Free-living organisms and microbes that live their lives on and in the ocean’s top meter of seawater are thought to play vital roles in ocean ecosystems, nutrient cycles, oxygen production, the carbon pump, and other earth processes. Yet, surprisingly, relatively little is known about these vital marine communities — collectively known as neuston — their evolution, how they develop, how they affect their environment, and how their environment affects them.
See my article from earlier this year about the carbon pump that discusses but one example of an ecosystem service performed by a strange and little-known type of animal, the salp. No knowledge of “their evolution” was required.
Organisms provide ecosystem services in freshwater, too. The humble waterflea (Daphnia) may hold the key to a cleaner environment and better human health, says an article from the University of Birmingham.
Scientists and engineers have discovered a method to harness Daphnia to provide a scalable low-cost, low-carbon way of removing pharmaceuticals, pesticides, and industrial chemicals from wastewater. This approach avoids the toxic byproducts typically associated with current technologies.
Daphnia are tiny crustaceans ranging from 0.2 to 6mm in length. They move underwater in leaps like fleas do in the air. Small as they are, they contain all the organs of crustaceans: legs, eyes, antennae, a gut, muscles, and nerves. How can they remove toxic wastes from water?
Senior author Professor Luisa Orsini, from the University of Birmingham, commented: “Our profound understanding of water flea biology enabled us to pioneer a nature-inspired tertiary wastewater treatment technology. This refines municipal wastewater effluent and safeguards the ecological health of our rivers.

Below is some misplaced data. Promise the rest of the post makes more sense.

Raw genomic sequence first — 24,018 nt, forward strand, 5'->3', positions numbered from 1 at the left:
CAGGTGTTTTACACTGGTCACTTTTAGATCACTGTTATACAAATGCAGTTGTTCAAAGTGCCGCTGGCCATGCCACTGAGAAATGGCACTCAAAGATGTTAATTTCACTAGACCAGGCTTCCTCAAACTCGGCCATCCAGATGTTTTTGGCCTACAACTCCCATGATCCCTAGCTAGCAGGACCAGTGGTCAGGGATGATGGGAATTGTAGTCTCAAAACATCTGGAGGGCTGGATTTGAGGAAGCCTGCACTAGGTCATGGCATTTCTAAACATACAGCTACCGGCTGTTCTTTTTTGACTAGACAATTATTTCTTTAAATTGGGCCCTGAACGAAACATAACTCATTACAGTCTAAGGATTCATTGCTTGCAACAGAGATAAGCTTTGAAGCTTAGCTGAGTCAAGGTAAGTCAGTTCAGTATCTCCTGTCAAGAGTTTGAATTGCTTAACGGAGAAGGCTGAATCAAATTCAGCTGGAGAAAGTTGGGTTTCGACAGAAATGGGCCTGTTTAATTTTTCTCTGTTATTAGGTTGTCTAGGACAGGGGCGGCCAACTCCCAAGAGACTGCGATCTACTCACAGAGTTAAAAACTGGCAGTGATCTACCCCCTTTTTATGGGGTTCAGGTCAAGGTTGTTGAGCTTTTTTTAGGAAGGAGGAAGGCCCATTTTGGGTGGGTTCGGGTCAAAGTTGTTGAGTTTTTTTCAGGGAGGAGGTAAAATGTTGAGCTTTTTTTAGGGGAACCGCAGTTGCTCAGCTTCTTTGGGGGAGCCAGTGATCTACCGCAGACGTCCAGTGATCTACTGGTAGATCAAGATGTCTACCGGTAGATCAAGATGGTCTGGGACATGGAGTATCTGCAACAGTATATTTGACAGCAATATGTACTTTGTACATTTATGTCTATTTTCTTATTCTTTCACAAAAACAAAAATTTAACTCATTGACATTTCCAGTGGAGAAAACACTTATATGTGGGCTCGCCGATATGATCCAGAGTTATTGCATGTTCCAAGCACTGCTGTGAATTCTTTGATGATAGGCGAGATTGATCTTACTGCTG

“The water flea’s remarkable ability to remain dormant for centuries allows scientists to revive dormant populations that endured varying historical pollution pressures. Leveraging this trait, researchers sourced strains with diverse tolerances to chemical pollutants, incorporating them into the technology.”
In previous articles inspired by Michael Denton’s Privileged Species books, I enjoyed learning about the critical services provided by chemical elements — phosphorus, zinc, nickel, iron, and others — that are delivered to Earth from underground (volcanoes) or from space (meteors and dust). A previous article discussed bacteria in the air that ride the clouds to deliver possible ecosystem services. Now, we see service providers in the soil and the sea. How many habitable exoplanets that NASA searches for so eagerly will be likely to have so many critical supply chains to support a thriving biosphere? I doubt many will be so privileged.